Elements Covers

Planet Mercury

The Role of Reducing Conditions in Building Mercury

Extremely reducing conditions, such as those that prevailed during the accretion and differentiation of Mercury, change the “normal” pattern of behaviour of many chemical elements. Lithophile elements can become chalcophile, siderophile elements can become lithophile, and volatile elements can become refractory. In this context, unexpected elements, such as Si, are extracted to the core, while others (S, C) concentrate in the silicate portion of the planet, eventually leading to an exotic surface mineralogy. In this article, experimental, theoretical and cosmochemical arguments are applied to the understanding of how reducing conditions influenced Mercury, from the nature of its building blocks to the dynamics of its volcanism.

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The Surface Composition of Mercury

Geochemical data from MESSENGER have revealed details of Mercury’s surface composition, showing that it differs from the other rocky planets in the inner solar system. For example, the planet’s surface is enriched in S and C, and depleted in Fe, indicating that Mercury formed under much more reducing conditions than other planets. The surface is also enriched in Mg and depleted in Al and Ca. Observed elemental heterogeneities and percent levels of graphite suggest that Mercury underwent a magma ocean phase early in its history. These findings have important implications for understanding Mercury’s origin and evolution.

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Volcanism on Mercury

Mercury’s volcanic nature has been revealed by NASA’s MESSENGER mission. We now know that all, or most, of the surface has, at some point, been flooded by lavas, sometimes in extremely voluminous eruptions. The ages of Mercury’s lava surfaces reveal that large-volume effusive volcanism ceased about 3.5 billion years ago due to planetary cooling. Mercury’s crust then went into a state of global contraction, thereby impeding further magma ascent. However, some smaller-scale volcanism continued at zones of crustal weakness, particularly at impact craters. Much of this later volcanism has been violently explosive, with volatile gases potentially helping the magma rise and ripping it apart when released to the vacuum at the surface.

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Mercury: Inside the Iron Planet

NASA’s MESSENGER spacecraft orbited Mercury from 2011 to 2015 and has provided new insights into the interior of the innermost planet. Mercury has a large metallic core ~2,000 km in radius covered by a thin layer of rock only ~420 km thick. Furthermore, a surprisingly large fraction of this outer layer was produced by melting of deeper rocks, forming a light crust ~35 km thick. The core is now known to produce a magnetic field that has intriguing similarities and differences compared to Earth’s field. Some rocks near the surface are magnetized, and the strongest magnetizations are likely to be >3.5 billion years old. This new understanding of Mercury’s interior is helping reveal how rocky planets operate.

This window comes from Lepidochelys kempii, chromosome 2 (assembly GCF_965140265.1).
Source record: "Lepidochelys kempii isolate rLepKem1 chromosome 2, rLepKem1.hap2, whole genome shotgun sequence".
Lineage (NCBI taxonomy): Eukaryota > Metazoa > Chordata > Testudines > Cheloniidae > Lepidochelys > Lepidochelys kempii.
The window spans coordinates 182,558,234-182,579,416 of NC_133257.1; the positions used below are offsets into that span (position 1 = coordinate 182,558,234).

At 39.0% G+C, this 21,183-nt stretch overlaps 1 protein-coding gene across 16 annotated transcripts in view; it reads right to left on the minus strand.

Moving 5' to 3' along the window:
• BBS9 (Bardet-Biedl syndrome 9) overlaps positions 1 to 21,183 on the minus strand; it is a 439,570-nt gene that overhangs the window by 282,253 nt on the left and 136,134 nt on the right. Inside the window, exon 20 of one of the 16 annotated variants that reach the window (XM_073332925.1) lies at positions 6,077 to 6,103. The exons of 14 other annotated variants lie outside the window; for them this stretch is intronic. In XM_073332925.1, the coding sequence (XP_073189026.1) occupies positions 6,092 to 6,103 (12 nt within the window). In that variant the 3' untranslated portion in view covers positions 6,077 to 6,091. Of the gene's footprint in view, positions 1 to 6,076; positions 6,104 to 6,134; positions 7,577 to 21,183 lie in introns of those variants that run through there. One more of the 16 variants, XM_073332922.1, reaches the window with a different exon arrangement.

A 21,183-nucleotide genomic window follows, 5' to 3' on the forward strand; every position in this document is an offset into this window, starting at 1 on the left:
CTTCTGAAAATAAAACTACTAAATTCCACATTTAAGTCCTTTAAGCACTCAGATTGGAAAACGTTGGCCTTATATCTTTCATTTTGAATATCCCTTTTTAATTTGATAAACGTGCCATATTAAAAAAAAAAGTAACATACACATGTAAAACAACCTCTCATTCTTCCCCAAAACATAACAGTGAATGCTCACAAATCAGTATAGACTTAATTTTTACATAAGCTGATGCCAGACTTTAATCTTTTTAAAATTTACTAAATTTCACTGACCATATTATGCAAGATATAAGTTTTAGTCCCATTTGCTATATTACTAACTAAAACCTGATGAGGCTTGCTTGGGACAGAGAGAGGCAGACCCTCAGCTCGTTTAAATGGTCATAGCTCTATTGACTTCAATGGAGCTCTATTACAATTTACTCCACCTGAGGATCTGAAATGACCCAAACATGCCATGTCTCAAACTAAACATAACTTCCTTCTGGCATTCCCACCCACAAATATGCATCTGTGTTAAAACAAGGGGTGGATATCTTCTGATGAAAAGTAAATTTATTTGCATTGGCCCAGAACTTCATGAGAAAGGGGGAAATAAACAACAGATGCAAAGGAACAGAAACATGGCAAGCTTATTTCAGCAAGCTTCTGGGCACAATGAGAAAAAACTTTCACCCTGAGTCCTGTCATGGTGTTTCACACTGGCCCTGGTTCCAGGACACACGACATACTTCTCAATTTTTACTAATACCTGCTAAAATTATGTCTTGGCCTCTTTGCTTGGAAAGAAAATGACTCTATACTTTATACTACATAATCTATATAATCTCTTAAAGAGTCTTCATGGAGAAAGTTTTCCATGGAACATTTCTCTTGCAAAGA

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The Exploration of Mercury by Spacecraft

The planet Mercury is sufficiently close to the Sun to pose a major challenge to spacecraft exploration. The Mariner 10 spacecraft flew by Mercury three times in 1974–1975 but viewed less than half of the surface. With the three flybys of Mercury by the MESSENGER spacecraft in 2008–2009 and the insertion of that probe into orbit about Mercury in 2011, our understanding of the innermost planet substantially improved. In its four years of orbital operations, MESSENGER revealed a world more geologically complex and compositionally distinctive, with a more dynamic magnetosphere and more diverse exosphere–surface interactions, than expected. With the launch of the BepiColombo dual-orbiter mission, the scientific understanding of the innermost planet has moved another major step forward.

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The Origin and Differentiation of Planet Mercury

Unique physical and chemical characteristics of Mercury have been revealed by measurements from NASA’s MESSENGER spacecraft. The closest planet to our Sun is made up of a large metallic core that is partially liquid, a thin mantle thought to be formed by solidification of a silicate magma ocean, and a relatively thick secondary crust produced by partial melting of the mantle followed by volcanic eruptions. However, the origin of the large metal/silicate ratio of the bulk planet and the conditions of accretion remain elusive. Metal enrichment may originate from primordial processes in the solar nebula or from a giant impact that stripped most of the silicate portion of a larger planet leaving Mercury as we know it today.

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